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NASA’s Opportunity Mars Rover Mission Concludes

NASA recently announced that its Mars Rover Opportunity mission has officially reached an end. The rover first touched down in the Eagle Crater on Mars in 2004. It was deployed just three weeks after its twin rover, Spirit. Both rovers were deployed on opposite sides of Mars to provide greater exposure to the Red Planet. At the time of the mission’s commencement, both rovers were only expected to last three months.

The Spirit rover was declared dead in 2010 after falling in to a sand trap. But the Opportunity rover was able to continue on. All in all, Opportunity lasted 5,111 Martian days- Martian days last approximately 40 minutes longer than a day on earth. It travelled more than 28 miles, when just half a mile would have been considered a win.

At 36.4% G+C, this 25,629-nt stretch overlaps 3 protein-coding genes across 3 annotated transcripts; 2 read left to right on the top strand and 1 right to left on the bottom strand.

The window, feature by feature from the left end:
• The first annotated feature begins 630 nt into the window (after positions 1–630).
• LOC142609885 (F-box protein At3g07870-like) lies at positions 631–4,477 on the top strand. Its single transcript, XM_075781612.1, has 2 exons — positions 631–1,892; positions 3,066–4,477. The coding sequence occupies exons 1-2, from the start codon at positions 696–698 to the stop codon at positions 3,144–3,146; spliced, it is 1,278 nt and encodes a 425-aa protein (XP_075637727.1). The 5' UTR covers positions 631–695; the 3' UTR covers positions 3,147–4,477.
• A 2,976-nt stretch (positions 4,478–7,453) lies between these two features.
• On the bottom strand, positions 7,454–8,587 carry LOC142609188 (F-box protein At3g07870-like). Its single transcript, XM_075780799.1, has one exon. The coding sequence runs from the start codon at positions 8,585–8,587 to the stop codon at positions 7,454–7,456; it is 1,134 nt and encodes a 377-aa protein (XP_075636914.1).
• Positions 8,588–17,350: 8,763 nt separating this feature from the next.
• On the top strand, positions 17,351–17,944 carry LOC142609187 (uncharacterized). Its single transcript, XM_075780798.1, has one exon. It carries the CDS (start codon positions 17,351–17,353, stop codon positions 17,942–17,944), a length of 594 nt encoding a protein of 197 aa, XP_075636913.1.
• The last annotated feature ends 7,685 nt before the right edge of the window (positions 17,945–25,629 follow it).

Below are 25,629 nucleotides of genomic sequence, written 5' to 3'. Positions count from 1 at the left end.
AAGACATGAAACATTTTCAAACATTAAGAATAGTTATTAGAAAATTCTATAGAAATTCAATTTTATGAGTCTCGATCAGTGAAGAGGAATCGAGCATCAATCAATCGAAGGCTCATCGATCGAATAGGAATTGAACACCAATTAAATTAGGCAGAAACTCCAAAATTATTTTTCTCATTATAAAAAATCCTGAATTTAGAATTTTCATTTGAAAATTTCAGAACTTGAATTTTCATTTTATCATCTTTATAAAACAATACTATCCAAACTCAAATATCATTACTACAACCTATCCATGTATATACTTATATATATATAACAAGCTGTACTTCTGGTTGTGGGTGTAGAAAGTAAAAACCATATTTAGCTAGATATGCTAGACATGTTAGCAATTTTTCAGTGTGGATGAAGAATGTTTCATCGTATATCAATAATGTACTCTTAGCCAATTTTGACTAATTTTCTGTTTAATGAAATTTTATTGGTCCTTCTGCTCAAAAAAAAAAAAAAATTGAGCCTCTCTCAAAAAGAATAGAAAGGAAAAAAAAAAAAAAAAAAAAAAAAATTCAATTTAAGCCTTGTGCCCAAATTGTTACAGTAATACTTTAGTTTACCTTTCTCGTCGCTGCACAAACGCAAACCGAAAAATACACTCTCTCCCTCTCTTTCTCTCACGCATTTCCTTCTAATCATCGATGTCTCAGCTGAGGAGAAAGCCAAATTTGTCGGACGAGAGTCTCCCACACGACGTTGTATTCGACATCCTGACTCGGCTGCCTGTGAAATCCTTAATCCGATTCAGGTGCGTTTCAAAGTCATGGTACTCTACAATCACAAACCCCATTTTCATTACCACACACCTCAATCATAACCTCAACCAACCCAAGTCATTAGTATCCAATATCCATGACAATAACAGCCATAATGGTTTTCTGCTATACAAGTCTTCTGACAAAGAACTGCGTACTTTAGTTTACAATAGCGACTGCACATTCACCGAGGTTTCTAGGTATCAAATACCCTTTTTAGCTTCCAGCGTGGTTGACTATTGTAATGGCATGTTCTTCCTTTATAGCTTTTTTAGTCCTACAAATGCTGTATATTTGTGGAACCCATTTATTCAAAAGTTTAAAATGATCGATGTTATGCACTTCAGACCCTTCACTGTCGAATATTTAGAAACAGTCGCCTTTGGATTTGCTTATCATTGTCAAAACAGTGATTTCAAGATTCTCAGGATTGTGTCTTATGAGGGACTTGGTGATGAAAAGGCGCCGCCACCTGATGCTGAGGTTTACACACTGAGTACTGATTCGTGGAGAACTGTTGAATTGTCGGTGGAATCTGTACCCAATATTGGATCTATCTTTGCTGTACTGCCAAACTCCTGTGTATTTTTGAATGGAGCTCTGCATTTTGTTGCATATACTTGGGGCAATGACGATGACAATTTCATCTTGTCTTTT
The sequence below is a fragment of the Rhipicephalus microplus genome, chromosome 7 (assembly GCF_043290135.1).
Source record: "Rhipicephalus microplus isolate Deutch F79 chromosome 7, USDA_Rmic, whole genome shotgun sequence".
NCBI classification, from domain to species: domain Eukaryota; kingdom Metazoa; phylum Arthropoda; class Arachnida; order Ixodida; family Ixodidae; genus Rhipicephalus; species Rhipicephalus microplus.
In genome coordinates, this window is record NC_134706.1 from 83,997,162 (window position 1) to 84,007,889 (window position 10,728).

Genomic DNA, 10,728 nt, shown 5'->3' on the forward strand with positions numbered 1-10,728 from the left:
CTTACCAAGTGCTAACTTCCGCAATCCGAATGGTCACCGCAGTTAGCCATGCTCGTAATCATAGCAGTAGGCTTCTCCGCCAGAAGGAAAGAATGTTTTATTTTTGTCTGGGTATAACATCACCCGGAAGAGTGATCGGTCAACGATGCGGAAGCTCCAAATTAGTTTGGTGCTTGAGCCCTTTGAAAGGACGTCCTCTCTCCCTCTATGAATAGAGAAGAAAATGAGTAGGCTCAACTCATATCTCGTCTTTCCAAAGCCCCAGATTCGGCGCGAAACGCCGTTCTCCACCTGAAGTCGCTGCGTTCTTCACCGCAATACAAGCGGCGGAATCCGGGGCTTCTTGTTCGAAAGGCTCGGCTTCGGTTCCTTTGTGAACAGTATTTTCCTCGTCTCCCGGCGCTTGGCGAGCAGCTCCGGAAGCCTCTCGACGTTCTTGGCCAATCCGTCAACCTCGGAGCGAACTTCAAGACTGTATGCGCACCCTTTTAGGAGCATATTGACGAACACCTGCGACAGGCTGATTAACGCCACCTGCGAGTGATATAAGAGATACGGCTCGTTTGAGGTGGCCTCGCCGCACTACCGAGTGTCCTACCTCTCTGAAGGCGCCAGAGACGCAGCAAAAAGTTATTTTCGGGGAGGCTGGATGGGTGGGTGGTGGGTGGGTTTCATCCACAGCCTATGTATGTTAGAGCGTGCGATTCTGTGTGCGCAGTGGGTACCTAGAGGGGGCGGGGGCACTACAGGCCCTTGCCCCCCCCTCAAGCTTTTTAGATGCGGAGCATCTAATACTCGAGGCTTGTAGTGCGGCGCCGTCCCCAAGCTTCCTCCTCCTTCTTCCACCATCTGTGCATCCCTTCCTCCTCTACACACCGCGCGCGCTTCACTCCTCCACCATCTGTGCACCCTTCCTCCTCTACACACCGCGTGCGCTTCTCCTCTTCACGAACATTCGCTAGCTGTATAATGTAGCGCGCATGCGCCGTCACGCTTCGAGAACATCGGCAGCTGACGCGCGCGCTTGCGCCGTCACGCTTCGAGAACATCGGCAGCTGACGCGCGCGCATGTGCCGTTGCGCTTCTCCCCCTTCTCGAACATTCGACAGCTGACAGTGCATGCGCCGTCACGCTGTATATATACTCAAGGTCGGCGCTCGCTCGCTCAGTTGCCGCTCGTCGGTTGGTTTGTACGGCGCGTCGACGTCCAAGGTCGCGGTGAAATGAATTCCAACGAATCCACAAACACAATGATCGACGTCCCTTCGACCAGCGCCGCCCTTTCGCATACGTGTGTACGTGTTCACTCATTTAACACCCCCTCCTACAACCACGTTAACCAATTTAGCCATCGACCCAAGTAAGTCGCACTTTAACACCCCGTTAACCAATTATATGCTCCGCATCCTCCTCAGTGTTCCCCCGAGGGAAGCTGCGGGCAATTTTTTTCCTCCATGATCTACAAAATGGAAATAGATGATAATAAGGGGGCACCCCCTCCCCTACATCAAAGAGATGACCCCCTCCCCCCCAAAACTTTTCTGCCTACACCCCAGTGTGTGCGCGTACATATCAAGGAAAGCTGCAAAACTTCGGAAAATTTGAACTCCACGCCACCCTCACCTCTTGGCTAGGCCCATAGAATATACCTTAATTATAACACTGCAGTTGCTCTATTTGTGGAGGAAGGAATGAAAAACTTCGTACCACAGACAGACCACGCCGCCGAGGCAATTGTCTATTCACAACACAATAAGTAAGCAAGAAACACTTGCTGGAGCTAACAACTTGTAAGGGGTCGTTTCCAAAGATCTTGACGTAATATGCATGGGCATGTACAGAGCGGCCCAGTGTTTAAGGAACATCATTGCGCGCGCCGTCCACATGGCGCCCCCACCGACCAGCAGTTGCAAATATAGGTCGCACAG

The Opportunity rover was powered by solar panels. In June of last year a major dust storm roiled the planet and the Opportunty’s solar panels were unable to generate enough power to stay awake. NASA officials hoped that once the storm cleared the sun would reappear and the panels would be able to wake the rover up once more. Unfortunately this was not the case. After unsuccessfully trying to communicate with the Opportunity once more last week, NASA officially declared the mission dead. However, the Curiosity rover, which landed on Mars in 2012 continues to explore other parts of the planet.

For further information about the Opportunity rover, click here:

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